Financial capability is more than money
Financial capability goes deeper than what we know about money. It’s feeling confident to make wise judgements about how we use and manage our money in ways that benefit us now and in the future, enables us to reach our goals, provide for our family and ultimately reach retirement in good financial shape. It’s about wellbeing.
What influences our decisions?
Information about money – ‘what we know’ – is only one element. Other factors diminish or build our financial capability. They include the way we’ve been brought up and the habits we’ve formed. Our family or culture’s attitudes towards money and the expectations of us in how we manage money all affect our decision making. Our emotional response to having or not having money, the choices the government gives us about what to do with our money, and the ways in which we can be influenced by others about money all play into our financial capability. This graphic illustrates the influences on financial capability (click the image to enlarge).
Everyone's attitude to money is different
We understand this and take the diversity of motivations into account to inform our work. By unravelling what motivates people, our financial capability programmes help support lasting behaviour change.
Improving New Zealanders’ ability to manage their money across a lifetime gives individuals greater financial certainty and freedom. It helps to reduce hardship among families, creates resilient communities and a more prosperous and productive economy.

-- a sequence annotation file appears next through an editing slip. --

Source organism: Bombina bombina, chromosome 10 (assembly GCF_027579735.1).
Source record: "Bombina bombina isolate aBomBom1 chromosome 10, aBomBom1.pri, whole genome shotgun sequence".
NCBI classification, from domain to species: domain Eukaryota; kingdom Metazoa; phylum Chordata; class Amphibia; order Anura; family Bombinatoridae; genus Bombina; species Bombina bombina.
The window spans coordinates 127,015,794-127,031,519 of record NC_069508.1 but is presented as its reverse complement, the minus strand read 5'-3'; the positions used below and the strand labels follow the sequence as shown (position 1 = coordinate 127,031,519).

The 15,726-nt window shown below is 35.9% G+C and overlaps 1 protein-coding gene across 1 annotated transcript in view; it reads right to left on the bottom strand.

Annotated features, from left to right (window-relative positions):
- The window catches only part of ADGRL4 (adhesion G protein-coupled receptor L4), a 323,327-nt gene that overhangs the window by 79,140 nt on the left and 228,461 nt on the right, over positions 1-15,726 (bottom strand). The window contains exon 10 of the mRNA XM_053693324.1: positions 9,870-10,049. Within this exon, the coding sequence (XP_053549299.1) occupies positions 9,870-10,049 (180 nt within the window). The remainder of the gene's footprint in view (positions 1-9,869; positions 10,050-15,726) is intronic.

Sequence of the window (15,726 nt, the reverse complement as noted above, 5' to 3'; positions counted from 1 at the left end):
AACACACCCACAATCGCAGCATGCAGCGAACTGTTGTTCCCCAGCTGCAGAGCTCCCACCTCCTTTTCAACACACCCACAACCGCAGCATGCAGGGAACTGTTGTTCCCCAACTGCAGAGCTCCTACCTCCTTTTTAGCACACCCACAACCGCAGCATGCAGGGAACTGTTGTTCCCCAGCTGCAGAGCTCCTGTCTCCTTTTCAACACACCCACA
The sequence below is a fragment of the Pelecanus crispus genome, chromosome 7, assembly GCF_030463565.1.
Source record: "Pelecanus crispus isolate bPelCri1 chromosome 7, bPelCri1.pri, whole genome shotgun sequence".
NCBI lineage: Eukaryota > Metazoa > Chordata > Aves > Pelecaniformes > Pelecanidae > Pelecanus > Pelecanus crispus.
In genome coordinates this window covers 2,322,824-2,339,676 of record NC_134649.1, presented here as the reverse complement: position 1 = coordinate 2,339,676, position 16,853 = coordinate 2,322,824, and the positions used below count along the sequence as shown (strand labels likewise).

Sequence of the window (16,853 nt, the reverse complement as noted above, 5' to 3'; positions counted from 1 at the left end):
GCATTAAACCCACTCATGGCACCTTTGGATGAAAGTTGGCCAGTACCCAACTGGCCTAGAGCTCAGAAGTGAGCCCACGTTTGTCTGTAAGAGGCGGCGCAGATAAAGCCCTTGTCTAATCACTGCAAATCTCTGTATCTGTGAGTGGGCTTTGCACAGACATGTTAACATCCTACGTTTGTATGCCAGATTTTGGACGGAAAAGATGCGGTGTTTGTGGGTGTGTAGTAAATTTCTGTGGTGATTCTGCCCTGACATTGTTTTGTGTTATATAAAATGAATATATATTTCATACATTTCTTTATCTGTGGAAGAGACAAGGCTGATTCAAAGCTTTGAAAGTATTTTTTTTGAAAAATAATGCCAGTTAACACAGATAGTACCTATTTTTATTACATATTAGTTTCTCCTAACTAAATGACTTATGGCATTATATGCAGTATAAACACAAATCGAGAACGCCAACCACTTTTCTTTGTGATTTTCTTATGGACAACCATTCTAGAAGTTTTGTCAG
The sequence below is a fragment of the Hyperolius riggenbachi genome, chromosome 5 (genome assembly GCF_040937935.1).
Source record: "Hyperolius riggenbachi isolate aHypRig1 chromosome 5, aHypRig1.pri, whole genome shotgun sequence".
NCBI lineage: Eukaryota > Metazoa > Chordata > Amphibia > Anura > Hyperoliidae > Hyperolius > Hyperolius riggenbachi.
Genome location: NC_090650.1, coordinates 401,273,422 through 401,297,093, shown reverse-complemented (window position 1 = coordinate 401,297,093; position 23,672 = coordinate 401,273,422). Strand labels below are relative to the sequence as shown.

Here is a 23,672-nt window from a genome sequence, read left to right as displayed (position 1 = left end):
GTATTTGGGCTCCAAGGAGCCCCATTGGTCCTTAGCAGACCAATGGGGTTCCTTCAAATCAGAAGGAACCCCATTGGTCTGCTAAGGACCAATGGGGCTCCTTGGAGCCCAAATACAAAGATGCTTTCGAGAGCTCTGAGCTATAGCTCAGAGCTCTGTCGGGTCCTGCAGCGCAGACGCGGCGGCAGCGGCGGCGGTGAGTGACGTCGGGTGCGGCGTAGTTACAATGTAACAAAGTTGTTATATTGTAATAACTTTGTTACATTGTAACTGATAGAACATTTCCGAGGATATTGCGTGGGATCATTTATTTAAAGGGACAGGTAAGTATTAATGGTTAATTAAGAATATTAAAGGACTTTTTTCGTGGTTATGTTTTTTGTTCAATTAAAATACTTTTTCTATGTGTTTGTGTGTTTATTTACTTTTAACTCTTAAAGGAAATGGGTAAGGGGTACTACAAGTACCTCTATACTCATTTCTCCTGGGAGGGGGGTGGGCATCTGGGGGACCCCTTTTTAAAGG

We recognise financial capability as an essential life skill for all New Zealanders.
Financial capability is a community, an entire sector
The National Strategy for Financial Capability envisions everyone understanding money. To accomplish this, it aligns organisations and agencies working in the financial capability sector to issue consistent content, work together, and demystify money. It also focuses on priority audiences – women, Māori, and Pacific peoples.
Why is financial capability important?
New Zealand is experiencing an unprecedented demographic change with an ageing population. Migration, fertility and mortality rates are shifting our population’s age structure, ethnic mix and ratio of workers to retirees (the dependency ratio).
New Zealand society is also experiencing changing social norms in how much we buy and consume, and the way we view debt. Technology and easy access to high-interest credit have made debt easier than ever to acquire.
When today's demands drown out tomorrow's thoughts, we aim to cut through the noise to inspire New Zealanders to focus on their financial wellbeing, providing the tools and knowledge to help them carve out a healthy financial future.